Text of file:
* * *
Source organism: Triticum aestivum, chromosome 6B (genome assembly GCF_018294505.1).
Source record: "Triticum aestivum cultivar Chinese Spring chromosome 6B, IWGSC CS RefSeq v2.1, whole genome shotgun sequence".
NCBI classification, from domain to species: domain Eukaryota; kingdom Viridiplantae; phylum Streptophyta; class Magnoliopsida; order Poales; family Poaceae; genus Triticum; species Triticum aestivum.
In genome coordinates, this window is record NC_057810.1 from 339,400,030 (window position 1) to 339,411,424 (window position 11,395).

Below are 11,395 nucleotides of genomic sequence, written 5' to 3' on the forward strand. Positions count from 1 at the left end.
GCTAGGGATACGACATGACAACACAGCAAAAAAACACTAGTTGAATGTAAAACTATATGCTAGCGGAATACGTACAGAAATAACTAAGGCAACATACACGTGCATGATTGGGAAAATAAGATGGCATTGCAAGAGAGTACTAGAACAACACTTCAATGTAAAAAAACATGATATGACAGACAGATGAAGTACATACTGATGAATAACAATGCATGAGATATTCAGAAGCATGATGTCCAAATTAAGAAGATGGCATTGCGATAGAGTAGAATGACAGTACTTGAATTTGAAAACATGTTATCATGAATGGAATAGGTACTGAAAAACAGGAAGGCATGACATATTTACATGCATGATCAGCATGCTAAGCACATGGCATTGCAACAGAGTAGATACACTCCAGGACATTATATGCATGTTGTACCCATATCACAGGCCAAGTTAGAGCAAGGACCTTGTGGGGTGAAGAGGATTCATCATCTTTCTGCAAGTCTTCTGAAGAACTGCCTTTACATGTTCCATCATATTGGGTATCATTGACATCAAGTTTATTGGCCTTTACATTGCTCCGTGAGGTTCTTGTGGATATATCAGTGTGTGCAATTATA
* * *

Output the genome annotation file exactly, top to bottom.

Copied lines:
Source organism: Triticum aestivum, chromosome 6B (genome assembly GCF_018294505.1).
Source record: "Triticum aestivum cultivar Chinese Spring chromosome 6B, IWGSC CS RefSeq v2.1, whole genome shotgun sequence".
NCBI classification, from domain to species: domain Eukaryota; kingdom Viridiplantae; phylum Streptophyta; class Magnoliopsida; order Poales; family Poaceae; genus Triticum; species Triticum aestivum.
In genome coordinates, this window is record NC_057810.1 from 339,400,030 (window position 1) to 339,411,424 (window position 11,395).

Below are 11,395 nucleotides of genomic sequence, written 5' to 3' on the forward strand. Positions count from 1 at the left end.
GCTAGGGATACGACATGACAACACAGCAAAAAAACACTAGTTGAATGTAAAACTATATGCTAGCGGAATACGTACAGAAATAACTAAGGCAACATACACGTGCATGATTGGGAAAATAAGATGGCATTGCAAGAGAGTACTAGAACAACACTTCAATGTAAAAAAACATGATATGACAGACAGATGAAGTACATACTGATGAATAACAATGCATGAGATATTCAGAAGCATGATGTCCAAATTAAGAAGATGGCATTGCGATAGAGTAGAATGACAGTACTTGAATTTGAAAACATGTTATCATGAATGGAATAGGTACTGAAAAACAGGAAGGCATGACATATTTACATGCATGATCAGCATGCTAAGCACATGGCATTGCAACAGAGTAGATACACTCCAGGACATTATATGCATGTTGTACCCATATCACAGGCCAAGTTAGAGCAAGGACCTTGTGGGGTGAAGAGGATTCATCATCTTTCTGCAAGTCTTCTGAAGAACTGCCTTTACATGTTCCATCATATTGGGTATCATTGACATCAAGTTTATTGGCCTTTACATTGCTCCGTGAGGTTCTTGTGGATATATCAGTGTGTGCAATTATA